Every ascent has a descent in its future. So it goes with Sawmyl Synders Farm. Selling an average of 30 dozens eggs a week up until May 26th, 2016. This stream of income included sales of mostly chicken, ample duck, plenty of turkey and sparse goose eggs. Farm expenses helped offset income taxes and eliminated sales tax on farm related spending. Quickly getting rich…slowly. In the prior holiday season, I processed two of my young turkeys. These two standard bronze birds, a nine pound (dressed) hen (we infrared-fried for Thanksgiving) and the jumbo twenty-two pound Tom (we roasted) for Christmas. In the garden, our crops included five types of tomatoes, two variety of long string beans, three kinds of potatoes, plus cucumbers, okra, onions, garlic, etc. The little cabin (shack, some say;) wore a new and a freshly painted, inspired interior, including earthy colors with accented walls. Our sweaty endeavors in a far-from-the-crowd setting allowed for satisfaction. Yes, before us, then, we saw a growing ideal and a peaceful retirement. After us, came the deluge.
At around 5:30 P.M., I headed out, loaded with farm fresh eggs, headed for Thursday home deliveries. As I locked tight the front gate, the clouds above let loose. Before I drove down a mile, the blinding rain drove me back. Back in the house, in the laundry room, my wet clothes in the dryer, I moved to the easy chair and put on a favorite DVD in my still cable-less house. Within an hour, a buzzing alarm sounded in the laundry room. Water rising from the floor into the dryer. Oh my! My boots go and I take off. The near catastrophic Tax Day flood back on April 18th, forced me to move the tractor and trucks up stream. Now, wading through water already knee high, the new tractor and old pickup awaited my rescue. They waked their way to the rail fence one-hundred yards away, and nearer the main road out. I hugged my bewildered livestock guardian dog, Syndee, and put her, for the first time, in my truck cab. She road shotgun on leather seats, while quite confused, as we drove up to the Nichols Sawmill Road exit, only to find traffic already stopped dead. No fleeing this disaster. Seeing a rising fate.
Now rising water up from the once shallow creek far from the house. Now near. Cresting fifteen foot banks, flanking the house. Streaming down from the main road above, surrounding the house all around. Sitting in my new King Ranch, we waited. Listen. The water crunching gravel past tires. I resisted the urge. As I watched in the rear-view-mirror, the fast moving muddy rose. The top of the duck house sank. The five foot high waterfowl shelter, two hundred feet away, gasp its last. I saw my dreams of Sawmyl Synders Farm sink as my ducks and geese rise and revel in their new water wonderland. No reveling on the other side of my car mirror for me. Fleeting thoughts of doom, constant thoughts of what next, and no place to go, we existed for two hours in suspension. No anxiety or boredom, no fear and no hope. A halt to the rain brought all of these sentiments flowing back – and then some.
A scream can not rage indefinitely, and so it is with storm. Two hours after it began it stopped. Our home – flooded. The propane tank leaking. Those few goats gone. More loss than could be counted now. Less future than could be imagined before. In the days ahead, I heard more unsolicited opinions than genuine empathy. Can you imagine? Such as: It could have been worse (true, I could be dead). You are lucky you have insurance (false, I paid my annual premiums and FEMA excluded items, limited coverage, and took a deductible). But my favorite: I told you so! (not true, a neighbor claimed to have warned me about this 500 year flood after I bought the property. In any case, friends I expected to help with the disaster never showed up for the crisis part. However, strangers I barely knew showed up on Memorial day and beyond. So, it was that season again. Time to find some new friends. Time to rebuild. Time to update my paradigm.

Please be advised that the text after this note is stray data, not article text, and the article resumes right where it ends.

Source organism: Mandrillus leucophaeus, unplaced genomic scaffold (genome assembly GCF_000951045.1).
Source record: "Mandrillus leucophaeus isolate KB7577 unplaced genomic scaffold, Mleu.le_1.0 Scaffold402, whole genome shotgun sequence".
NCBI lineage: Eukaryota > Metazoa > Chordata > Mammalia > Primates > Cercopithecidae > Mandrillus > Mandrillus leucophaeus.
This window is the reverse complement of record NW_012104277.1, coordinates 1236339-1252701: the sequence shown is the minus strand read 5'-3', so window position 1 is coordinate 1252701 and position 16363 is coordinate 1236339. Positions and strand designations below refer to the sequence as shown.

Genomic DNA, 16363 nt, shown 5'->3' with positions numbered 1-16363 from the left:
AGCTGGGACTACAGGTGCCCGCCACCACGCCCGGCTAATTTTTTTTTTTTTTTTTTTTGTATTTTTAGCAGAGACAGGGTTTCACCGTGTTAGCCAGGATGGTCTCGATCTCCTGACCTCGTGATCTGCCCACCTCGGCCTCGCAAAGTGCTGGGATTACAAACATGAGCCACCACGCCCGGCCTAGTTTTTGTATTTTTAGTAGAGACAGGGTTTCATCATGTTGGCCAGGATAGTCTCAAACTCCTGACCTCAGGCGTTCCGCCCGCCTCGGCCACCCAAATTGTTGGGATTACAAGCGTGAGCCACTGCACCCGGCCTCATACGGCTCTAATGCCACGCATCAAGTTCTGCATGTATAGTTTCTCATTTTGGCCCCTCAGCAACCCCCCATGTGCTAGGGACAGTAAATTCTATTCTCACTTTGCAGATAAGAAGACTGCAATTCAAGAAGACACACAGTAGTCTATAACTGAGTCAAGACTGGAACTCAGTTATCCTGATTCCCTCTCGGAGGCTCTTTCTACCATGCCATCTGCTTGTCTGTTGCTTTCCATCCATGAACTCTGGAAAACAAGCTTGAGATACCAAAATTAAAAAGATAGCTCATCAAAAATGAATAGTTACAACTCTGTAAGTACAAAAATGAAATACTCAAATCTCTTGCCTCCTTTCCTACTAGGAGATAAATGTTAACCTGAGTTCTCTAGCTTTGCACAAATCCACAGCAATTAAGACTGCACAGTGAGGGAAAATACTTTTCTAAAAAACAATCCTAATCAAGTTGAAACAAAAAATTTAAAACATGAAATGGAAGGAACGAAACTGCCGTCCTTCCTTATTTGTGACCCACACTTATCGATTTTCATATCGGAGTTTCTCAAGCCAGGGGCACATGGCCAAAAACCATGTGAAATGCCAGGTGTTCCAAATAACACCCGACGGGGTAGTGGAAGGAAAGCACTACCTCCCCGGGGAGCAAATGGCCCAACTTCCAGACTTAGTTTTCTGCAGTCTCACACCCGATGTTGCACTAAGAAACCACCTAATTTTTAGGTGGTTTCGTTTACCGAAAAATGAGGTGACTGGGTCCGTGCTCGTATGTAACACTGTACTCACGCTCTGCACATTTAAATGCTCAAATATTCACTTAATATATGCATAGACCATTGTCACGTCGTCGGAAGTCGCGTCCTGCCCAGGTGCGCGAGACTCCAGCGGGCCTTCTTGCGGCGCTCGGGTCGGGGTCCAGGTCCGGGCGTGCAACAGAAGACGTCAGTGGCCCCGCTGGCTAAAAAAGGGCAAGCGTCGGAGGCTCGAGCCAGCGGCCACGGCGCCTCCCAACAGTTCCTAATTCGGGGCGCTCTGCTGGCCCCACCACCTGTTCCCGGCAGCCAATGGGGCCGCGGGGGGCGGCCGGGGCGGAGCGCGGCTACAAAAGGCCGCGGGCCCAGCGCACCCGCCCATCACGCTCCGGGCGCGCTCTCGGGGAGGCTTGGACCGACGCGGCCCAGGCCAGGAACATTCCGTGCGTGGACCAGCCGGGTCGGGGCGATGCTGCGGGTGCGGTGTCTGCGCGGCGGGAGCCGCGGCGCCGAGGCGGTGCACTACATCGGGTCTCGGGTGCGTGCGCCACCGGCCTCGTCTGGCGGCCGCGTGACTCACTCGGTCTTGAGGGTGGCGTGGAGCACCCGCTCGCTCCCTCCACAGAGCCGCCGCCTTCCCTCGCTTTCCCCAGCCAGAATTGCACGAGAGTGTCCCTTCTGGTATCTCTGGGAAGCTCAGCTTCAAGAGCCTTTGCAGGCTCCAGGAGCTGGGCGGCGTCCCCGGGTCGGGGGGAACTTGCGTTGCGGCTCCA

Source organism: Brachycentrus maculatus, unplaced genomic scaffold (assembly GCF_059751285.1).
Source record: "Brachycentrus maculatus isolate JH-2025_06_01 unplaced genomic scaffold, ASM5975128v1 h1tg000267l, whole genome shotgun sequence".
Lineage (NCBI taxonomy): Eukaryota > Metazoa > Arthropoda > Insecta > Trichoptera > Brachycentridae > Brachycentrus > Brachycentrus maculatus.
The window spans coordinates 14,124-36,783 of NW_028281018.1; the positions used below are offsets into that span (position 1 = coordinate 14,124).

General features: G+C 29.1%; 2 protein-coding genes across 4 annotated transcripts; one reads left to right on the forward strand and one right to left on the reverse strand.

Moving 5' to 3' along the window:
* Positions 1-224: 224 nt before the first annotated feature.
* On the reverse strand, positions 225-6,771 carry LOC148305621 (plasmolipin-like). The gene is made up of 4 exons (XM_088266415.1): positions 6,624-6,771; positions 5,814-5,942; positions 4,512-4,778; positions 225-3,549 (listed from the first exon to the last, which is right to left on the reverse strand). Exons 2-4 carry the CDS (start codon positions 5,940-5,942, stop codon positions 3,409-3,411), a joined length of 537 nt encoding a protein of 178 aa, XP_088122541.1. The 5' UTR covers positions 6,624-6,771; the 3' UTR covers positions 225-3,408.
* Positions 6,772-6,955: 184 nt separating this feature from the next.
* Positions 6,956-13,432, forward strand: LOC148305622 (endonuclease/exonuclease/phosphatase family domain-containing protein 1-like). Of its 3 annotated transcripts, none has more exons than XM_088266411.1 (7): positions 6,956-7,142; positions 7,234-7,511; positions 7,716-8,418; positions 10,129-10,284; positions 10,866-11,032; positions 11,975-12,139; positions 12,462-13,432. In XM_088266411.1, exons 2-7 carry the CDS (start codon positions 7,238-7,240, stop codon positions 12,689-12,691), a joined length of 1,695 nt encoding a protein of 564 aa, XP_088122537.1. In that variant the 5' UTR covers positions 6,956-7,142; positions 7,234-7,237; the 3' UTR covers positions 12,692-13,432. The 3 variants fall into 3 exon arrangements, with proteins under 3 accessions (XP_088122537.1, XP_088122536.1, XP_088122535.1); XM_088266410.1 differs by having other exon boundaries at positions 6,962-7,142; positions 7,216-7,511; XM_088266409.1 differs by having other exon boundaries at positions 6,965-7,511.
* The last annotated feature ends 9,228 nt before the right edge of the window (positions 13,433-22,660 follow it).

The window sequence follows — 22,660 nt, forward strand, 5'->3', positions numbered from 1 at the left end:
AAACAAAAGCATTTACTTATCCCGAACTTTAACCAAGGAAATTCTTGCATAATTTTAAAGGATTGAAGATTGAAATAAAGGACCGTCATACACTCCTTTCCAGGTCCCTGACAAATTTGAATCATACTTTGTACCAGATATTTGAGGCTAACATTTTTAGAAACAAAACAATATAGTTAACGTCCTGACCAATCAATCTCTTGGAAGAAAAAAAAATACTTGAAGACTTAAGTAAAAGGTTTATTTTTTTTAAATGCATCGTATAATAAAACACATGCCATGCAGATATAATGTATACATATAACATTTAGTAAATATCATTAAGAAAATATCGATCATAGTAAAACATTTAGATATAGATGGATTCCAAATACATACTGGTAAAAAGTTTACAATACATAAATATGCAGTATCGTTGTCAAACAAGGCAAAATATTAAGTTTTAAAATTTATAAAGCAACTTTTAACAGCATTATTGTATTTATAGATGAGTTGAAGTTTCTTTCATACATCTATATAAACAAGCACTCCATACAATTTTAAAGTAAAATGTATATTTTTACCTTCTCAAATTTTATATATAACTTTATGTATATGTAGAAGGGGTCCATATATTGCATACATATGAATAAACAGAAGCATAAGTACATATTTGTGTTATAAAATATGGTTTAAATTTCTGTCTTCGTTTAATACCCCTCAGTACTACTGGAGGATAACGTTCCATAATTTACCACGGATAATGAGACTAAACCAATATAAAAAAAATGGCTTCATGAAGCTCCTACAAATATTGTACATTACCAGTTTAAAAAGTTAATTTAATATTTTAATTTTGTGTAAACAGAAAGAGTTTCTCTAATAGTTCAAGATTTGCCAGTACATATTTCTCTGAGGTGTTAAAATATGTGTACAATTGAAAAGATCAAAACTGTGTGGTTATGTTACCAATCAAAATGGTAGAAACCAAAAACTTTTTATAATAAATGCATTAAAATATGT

Months have passed. The fifty laying hens I lost are being replaced. Only twenty layers remain but with twenty-five pullets in the pen, production looks good for February. Twenty-five more pullets coming this December, with production due in June 2017. The ducks and geese survived the high water and relished it. The turkeys survived but, they will tell you, with less relish. These birds on higher ground must have wondered “What’s the rumpus!”. With the goats gone, and nothing to guard, I felt I needed to get another guardian dog for my surviving guardian. Her name is Sydnee. Akbash puppy. Now I have two Turkish livestock guardian dogs with nothing to guard. Karabash and Akbash. Black Head and White Head. Other additions include the dozen meat chickens I raised and processed for the holiday meals in 2016 and the weekend feasts in 2017. Busy work while still trying to grasp the past and grope for a future. Believing without seeing becomes a necessity. Surviving a flood means drowning your sorrows and moving on. Those witnessing Mother Nature’s devastating potency and cold lack sentiments have a new reality. But what will it be?
Every descent has an ascent in its future. I can’t build more field fences and animal building on the rubble of this flood. Repair the existing and adapt to the reality. Do not wait for the next flood but have alternatives if it occurs before I die. Can you dig it? Yes, my land is higher on the other end where I also have road access. No, it’s not in my original plans. But neither was the deluge. So it’s time to put on my big boy pants, stop feeling sorry for myself, and wade back in Sawmyl Synders Farm in 2017. A funny thing happened on the way to my retirement